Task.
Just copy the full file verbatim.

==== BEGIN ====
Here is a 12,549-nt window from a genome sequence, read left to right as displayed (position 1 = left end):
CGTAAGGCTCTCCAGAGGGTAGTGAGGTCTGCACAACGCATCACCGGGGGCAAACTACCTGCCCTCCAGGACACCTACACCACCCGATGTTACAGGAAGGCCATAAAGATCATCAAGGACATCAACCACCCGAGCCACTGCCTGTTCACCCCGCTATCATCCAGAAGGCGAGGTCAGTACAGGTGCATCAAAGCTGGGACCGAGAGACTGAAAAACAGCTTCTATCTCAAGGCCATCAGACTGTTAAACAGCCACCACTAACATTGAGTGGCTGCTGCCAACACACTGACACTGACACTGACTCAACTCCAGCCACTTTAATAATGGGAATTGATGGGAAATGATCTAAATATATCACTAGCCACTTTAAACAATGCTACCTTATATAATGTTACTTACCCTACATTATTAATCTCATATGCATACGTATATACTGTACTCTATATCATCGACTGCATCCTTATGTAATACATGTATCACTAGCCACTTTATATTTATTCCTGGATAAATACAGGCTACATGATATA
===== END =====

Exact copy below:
Here is a 12,549-nt window from a genome sequence, read left to right as displayed (position 1 = left end):
CGTAAGGCTCTCCAGAGGGTAGTGAGGTCTGCACAACGCATCACCGGGGGCAAACTACCTGCCCTCCAGGACACCTACACCACCCGATGTTACAGGAAGGCCATAAAGATCATCAAGGACATCAACCACCCGAGCCACTGCCTGTTCACCCCGCTATCATCCAGAAGGCGAGGTCAGTACAGGTGCATCAAAGCTGGGACCGAGAGACTGAAAAACAGCTTCTATCTCAAGGCCATCAGACTGTTAAACAGCCACCACTAACATTGAGTGGCTGCTGCCAACACACTGACACTGACACTGACTCAACTCCAGCCACTTTAATAATGGGAATTGATGGGAAATGATCTAAATATATCACTAGCCACTTTAAACAATGCTACCTTATATAATGTTACTTACCCTACATTATTAATCTCATATGCATACGTATATACTGTACTCTATATCATCGACTGCATCCTTATGTAATACATGTATCACTAGCCACTTTATATTTATTCCTGGATAAATACAGGCTACATGATATA